I am not quarrelling with what he is undertaking in this Bill. It is definitely limited; it is quite specific, and I think that he is clear as to what he wants the Industrial Alcohol Factory to attempt. I presume he has at the back of his mind the idea that the efforts that they are going to make are to be concentrated in the main on the possibilities of our developing the manufacture of sulphate of ammonia here. We are quite clear that a variety of activities may be entered upon by them but I just wonder how much these people are competent to achieve in that respect. The Minister tells us that it is mainly on grounds of economy that it has been passed on to them. He tells us that they have an expert staff, for instance. I do not know anything, or at least very little, about their staff. It seems to me that they have been working within a very narrow radius so far, that their expert staff may be expert up to a point. What just have they been doing except distilling alcohol from potatoes? What is their competency to enter this new field which the Minister is opening up to them? I do not know and I should like to hear from the Minister.

That brings me to another aspect of the question, and it seems to me—I think we have to get clear on this—if we are going to enter the field of chemical research here, if we are going to face a future where we hope to build up some sort of institution here where research and the application of the knowledge of the chemist to our problems is going to be considerably developed, we should set about it in a definite, thorough way. That being so, I am afraid I cannot be satisfied that the Minister has here the expert staff whom he can set working on this problem at all. It seems to me that if we are going to build up this sort of organisation, the first thing these people have got to do is to look round the world and to draw upon other countries, in so far as it is possible, to obtain the services of competent people abroad and the talent that is available. Possibly, there is to-day scattered all over Europe a number of people who would be a tremendous asset to us in this new venture. I suggest that we have to face that problem and if we are going to attempt anything of real importance, unless we buy experience of a type that is not available to us here, I do not think the Minister will be laying a proper foundation at all.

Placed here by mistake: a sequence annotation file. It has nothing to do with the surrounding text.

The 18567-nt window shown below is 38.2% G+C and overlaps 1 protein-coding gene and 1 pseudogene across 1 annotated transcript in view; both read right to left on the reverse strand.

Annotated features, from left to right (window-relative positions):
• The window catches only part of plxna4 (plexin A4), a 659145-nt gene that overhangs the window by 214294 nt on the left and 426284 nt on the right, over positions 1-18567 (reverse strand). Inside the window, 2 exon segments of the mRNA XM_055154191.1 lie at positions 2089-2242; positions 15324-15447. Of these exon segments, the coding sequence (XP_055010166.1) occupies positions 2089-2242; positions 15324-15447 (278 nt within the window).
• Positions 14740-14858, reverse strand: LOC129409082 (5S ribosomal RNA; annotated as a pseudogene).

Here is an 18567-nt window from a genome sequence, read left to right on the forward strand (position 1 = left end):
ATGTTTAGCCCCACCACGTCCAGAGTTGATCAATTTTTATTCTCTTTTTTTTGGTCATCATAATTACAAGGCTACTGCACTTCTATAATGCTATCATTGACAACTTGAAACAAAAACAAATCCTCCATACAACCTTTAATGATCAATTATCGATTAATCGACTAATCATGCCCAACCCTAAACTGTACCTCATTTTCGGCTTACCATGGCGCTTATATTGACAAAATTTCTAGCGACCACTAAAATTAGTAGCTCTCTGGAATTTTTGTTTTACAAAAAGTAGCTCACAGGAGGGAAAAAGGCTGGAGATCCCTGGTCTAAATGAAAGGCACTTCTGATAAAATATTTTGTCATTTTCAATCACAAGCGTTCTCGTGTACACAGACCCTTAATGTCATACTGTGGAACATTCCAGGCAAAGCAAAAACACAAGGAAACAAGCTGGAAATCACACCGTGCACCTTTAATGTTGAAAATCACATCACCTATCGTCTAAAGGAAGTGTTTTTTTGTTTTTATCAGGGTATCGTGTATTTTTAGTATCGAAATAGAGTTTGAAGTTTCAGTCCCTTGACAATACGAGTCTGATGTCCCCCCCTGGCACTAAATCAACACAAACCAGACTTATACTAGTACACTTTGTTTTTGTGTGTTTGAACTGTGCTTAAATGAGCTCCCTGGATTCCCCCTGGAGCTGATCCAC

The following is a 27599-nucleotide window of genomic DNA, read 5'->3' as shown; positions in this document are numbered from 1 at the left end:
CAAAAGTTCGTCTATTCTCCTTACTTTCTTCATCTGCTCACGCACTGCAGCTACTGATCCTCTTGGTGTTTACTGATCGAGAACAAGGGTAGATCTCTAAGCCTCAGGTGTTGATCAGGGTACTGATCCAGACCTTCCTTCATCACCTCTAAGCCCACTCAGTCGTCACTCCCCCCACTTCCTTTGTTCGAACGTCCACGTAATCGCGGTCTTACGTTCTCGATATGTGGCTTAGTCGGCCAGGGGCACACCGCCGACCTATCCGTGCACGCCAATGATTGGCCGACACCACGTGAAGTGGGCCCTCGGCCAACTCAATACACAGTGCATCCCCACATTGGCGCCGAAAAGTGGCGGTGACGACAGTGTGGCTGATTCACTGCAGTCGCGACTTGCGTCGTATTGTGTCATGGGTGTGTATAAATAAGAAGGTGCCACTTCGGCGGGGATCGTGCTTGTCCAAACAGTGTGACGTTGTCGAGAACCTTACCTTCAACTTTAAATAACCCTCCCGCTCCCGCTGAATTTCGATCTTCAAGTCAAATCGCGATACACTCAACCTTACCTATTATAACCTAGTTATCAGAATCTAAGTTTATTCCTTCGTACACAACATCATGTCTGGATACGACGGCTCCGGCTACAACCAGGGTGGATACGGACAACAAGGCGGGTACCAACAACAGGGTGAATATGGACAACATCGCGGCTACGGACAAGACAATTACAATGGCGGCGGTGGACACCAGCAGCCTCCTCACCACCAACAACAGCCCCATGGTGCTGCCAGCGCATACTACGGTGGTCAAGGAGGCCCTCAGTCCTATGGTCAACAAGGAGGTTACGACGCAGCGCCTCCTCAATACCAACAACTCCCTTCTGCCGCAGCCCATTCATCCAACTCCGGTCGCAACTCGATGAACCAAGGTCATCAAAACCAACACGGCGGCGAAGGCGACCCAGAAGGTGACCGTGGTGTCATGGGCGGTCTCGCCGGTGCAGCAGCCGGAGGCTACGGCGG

A certain aspect of that strikes me immediately. The great chemical undertakings in Britain and on the Continent naturally have all sorts of extraordinary secrets. It is quite conceivable that, in setting up an organisation like this here, some of our young people who have had to leave the country in the past, when set to work on our problems here, may make discoveries, and that, guided and aided by people of established reputations and wide experience in this sort of research, we might achieve something here which possibly may not have been accomplished elsewhere. I should like to suggest to the Minister that it is of the utmost importance, if we are going to build up an organisation like that, that we go out and search for the people who can assist us in that venture. If we are going to select other people, it is most important that we should make a good choice. I would be very careful, if I were bringing such people here, to try to get people who would have certain affinities with us nationally, who would have our approach and our outlook on life, and who would not be here serving us nominally while perhaps really serving somebody else. In the world of chemical research, that is of the utmost importance. I need not dilate further on that aspect of the matter. I suggest to the Minister that if our efforts are to be of real value to the nation, we should be secure in the knowledge that we can trust absolutely the people that we have here to serve our purpose and serve our cause.